A JOIN is a clause in SQL that’s used to join rows from two or more tables, based on a common column between the tables. It is used for merging tables, as well as retrieving data. The most common types of joins include:
- Inner Join: An INNER JOIN is the most common, and it is used to return all rows from two or more tables, when the JOIN condition is met.
- Left Join: This type of join returns rows from the left table, when a matching row from the right meets the JOIN condition.
- Right Join: Similar to a left join, but rows are returned from the right table, when the JOIN condition on the left is met.
- Full Join: Full joins returns all rows from the left and right, when there is a match in any of the tables.
Q2. What is the PRIMARY KEY in SQL?
Primary keys are constraints that uniquely identify each record. One thing to note: Primary keys cannot have NULL values and all values must be UNIQUE. A table can have only one primary key, but the primary key can consist of a single or multiple columns.
Q3. What are constraints?
Constraints in SQL are rules that can be applied to the type of data in a table. They are used to limit the type of data that can be stored in a particular column within a table. Some common types used in SQL are:
- NOT NULL - This constraint prevents null values from being stored in a column.
- UNIQUE - This constraint says that values in a column must be unique. The primary key uses the UNIQUE constraint.
- PRIMARY KEY - This constraint is used to specify which field is the primary key.
- FOREIGN KEY - A foreign key is a constraint that can uniquely identify a row in another table.
Q4. What’s the difference between DELETE and TRUNCATE statements in SQL?
DELETE is used to remove specific data from a table. This statement is a DML command, and it’s slower than TRUNCATE. One key difference: You can rollback data after using DELETE. TRUNCATE, on the other hand, is a DDL command, and it is used to delete all the rows from a table.
Q5. What is query optimization?
Inefficient SQL queries can drain a database, and lead to slow performance and loss of service. Optimization is especially critical when working with production databases. As such, query optimization is the process of making SQL queries more efficient. More efficient queries provide outputs faster, and minimizes the impact on the database.
Q6. Given the tables below, select the top three departments with at least ten employees and rank them according to the percentage of their employees making over $100,ooo in salary.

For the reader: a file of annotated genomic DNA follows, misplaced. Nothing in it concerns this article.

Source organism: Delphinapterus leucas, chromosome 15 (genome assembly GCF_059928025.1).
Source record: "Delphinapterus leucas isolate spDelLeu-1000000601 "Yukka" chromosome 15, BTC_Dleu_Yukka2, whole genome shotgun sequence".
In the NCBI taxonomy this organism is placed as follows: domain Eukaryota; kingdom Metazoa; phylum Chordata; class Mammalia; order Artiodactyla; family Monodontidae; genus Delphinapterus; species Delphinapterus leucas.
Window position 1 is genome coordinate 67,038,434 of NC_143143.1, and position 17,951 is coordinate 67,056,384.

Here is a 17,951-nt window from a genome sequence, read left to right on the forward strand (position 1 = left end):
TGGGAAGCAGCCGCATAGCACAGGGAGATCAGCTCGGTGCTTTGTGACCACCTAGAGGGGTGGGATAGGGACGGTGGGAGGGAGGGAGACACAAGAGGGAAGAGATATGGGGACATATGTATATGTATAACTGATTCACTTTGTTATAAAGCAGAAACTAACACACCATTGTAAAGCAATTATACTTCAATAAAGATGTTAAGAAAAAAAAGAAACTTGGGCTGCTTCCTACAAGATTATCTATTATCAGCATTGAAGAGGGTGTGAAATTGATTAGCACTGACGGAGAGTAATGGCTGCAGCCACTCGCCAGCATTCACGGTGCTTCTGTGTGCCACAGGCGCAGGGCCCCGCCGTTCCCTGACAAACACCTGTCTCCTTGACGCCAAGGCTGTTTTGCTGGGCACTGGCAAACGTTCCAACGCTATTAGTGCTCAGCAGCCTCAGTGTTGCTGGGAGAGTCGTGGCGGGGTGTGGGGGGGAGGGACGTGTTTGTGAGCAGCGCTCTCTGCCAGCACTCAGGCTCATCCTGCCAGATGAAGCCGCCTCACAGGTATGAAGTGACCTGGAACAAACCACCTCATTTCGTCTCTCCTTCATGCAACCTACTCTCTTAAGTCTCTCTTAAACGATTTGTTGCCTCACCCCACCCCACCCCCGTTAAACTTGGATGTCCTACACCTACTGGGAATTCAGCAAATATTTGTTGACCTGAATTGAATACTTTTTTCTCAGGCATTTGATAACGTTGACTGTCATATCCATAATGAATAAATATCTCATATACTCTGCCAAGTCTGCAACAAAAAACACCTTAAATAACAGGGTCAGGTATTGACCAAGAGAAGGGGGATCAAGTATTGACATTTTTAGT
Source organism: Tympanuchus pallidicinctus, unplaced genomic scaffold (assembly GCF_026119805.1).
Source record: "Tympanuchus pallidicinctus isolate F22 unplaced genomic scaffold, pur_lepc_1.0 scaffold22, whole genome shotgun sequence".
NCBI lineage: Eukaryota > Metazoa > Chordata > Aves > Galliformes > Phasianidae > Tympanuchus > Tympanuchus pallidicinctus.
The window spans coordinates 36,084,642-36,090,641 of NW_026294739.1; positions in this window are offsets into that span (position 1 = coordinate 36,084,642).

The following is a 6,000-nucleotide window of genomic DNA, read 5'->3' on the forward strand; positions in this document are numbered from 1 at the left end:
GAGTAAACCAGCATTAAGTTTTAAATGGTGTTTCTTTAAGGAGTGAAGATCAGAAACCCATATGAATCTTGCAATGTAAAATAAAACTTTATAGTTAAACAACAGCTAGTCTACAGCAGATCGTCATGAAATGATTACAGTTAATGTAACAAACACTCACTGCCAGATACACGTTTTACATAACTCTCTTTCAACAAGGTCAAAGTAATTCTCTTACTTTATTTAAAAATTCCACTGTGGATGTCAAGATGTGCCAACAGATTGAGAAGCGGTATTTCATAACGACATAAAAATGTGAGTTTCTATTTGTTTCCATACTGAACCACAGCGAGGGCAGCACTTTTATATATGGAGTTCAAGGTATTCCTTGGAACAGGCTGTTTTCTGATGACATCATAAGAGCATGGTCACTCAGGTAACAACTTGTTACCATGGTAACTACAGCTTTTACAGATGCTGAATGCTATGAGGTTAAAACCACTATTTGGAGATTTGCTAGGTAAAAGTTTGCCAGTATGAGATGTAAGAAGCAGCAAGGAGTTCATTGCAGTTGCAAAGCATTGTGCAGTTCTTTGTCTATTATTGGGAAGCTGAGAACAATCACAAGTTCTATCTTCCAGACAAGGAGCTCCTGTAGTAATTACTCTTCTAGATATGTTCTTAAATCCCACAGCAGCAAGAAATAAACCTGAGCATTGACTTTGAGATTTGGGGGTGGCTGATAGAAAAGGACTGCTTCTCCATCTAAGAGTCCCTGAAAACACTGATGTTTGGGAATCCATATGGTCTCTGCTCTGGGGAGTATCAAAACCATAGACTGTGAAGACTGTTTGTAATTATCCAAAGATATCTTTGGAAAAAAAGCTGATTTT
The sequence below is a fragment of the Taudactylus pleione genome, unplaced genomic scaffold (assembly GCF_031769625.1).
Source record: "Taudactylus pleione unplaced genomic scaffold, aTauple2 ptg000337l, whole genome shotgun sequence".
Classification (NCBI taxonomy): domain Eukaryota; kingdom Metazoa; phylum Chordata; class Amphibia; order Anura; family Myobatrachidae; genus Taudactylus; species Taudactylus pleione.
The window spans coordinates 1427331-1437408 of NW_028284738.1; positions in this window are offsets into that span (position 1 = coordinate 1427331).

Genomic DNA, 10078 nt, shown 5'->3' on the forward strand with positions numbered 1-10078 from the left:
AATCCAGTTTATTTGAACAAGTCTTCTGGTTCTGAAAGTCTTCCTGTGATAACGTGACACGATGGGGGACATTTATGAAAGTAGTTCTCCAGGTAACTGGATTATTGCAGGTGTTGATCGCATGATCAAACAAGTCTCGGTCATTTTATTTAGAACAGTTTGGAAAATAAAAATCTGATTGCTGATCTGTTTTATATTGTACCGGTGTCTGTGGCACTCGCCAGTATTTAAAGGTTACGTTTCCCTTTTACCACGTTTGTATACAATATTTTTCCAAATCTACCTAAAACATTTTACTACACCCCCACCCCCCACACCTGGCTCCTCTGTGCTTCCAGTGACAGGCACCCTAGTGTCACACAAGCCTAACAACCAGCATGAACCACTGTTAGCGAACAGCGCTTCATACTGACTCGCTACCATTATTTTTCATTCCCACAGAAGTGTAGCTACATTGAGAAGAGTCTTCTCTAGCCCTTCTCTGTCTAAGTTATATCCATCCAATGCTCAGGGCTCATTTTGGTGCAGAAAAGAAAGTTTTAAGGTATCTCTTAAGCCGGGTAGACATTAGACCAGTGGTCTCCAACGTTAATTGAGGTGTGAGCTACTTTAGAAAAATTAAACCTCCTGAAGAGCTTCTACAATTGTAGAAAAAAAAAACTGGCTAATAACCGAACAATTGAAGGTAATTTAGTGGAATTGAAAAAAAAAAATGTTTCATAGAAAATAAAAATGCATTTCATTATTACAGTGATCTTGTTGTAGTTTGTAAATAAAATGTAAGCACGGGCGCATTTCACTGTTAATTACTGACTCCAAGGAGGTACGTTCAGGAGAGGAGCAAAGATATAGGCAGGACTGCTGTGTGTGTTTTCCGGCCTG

| columns | types | | -------------- | ------- | | id | int | | first_name | varchar | | last_name | varchar | | salary | int | | department_id | int |
| columns | types | | ------- | --------------- | | id | int | | name | varchar |
| percentage_over_100K | department name | number of employees | | ---------------------- | --------------- | ------------------- | | .9 | engineering | 25 | | .5 | marketing | 50 | | .12 | sales | 12 |
Hint: What's the question really asking? Breaking it down, we can subset this into separate clauses of conditions: 1) Top 3 departments, 2) % of employees making over $100,000 in salary, and 3) Departments must have at least 10 employees.
Q7. Given a users table, write a query to get the cumulative number of new users added by day, with the total reset every month.
| columns | type | | ----------- | ---------------- | | id | int | | name | varchar | | created_at | datetime |
| Date | Monthly Cumulative | | ---------- | ------------------ | | 2020-01-01 | 5 | | 2020-01-02 | 12 | | ... | ... | | 2020-02-01 | 8 | | 2020-02-02 | 17 | | 2020-02-03 | 23 |
Hint: This question first seems like it could be solved by just running a COUNT(*) and grouping by date. Or maybe it's just a regular cumulative distribution function? But we have to notice that we are actually grouping by a specific interval of month and date. And when the next month comes around, we want to the reset the count of the number of users.
Q8. Given a table of product subscriptions with a subscription start date and end date for each user, write a query that returns true or false whether or not each user has a subscription date range that overlaps with any other user.
| column | type | | ----------- | ------------ | | user_id | int | | start_date | date | | end_date | date |
| user_id | start_date | end_date | | -------- | ----------- | ------------------ | | 1 | 2019-01-01 | 2019-01-31 | | 2 | 2019-01-15 | 2019-01-17 | | 3 | 2019-01-29 | 2019-02-04 | | 4 | 2019-02-05 | 2019-02-10 |